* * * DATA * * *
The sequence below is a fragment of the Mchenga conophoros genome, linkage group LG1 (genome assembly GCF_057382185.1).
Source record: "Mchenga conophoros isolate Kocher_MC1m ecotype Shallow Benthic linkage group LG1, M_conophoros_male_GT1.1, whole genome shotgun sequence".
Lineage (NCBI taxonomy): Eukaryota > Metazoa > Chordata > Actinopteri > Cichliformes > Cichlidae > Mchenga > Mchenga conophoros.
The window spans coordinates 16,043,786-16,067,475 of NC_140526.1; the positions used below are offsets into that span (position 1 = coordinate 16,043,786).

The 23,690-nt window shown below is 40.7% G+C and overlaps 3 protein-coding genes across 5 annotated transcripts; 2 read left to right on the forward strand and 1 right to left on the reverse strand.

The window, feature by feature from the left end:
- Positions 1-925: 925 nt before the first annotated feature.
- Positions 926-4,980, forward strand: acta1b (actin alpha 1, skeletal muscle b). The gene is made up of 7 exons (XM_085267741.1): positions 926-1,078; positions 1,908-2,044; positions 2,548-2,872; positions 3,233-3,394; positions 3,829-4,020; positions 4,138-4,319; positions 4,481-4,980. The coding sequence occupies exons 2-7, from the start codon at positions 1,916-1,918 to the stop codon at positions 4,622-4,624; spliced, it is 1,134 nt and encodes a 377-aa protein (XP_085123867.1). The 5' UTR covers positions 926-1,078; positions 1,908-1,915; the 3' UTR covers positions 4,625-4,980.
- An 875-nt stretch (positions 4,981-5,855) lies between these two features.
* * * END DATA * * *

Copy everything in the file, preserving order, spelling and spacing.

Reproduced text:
The sequence below is a fragment of the Mchenga conophoros genome, linkage group LG1 (genome assembly GCF_057382185.1).
Source record: "Mchenga conophoros isolate Kocher_MC1m ecotype Shallow Benthic linkage group LG1, M_conophoros_male_GT1.1, whole genome shotgun sequence".
Lineage (NCBI taxonomy): Eukaryota > Metazoa > Chordata > Actinopteri > Cichliformes > Cichlidae > Mchenga > Mchenga conophoros.
The window spans coordinates 16,043,786-16,067,475 of NC_140526.1; the positions used below are offsets into that span (position 1 = coordinate 16,043,786).

The 23,690-nt window shown below is 40.7% G+C and overlaps 3 protein-coding genes across 5 annotated transcripts; 2 read left to right on the forward strand and 1 right to left on the reverse strand.

The window, feature by feature from the left end:
- Positions 1-925: 925 nt before the first annotated feature.
- Positions 926-4,980, forward strand: acta1b (actin alpha 1, skeletal muscle b). The gene is made up of 7 exons (XM_085267741.1): positions 926-1,078; positions 1,908-2,044; positions 2,548-2,872; positions 3,233-3,394; positions 3,829-4,020; positions 4,138-4,319; positions 4,481-4,980. The coding sequence occupies exons 2-7, from the start codon at positions 1,916-1,918 to the stop codon at positions 4,622-4,624; spliced, it is 1,134 nt and encodes a 377-aa protein (XP_085123867.1). The 5' UTR covers positions 926-1,078; positions 1,908-1,915; the 3' UTR covers positions 4,625-4,980.
- An 875-nt stretch (positions 4,981-5,855) lies between these two features.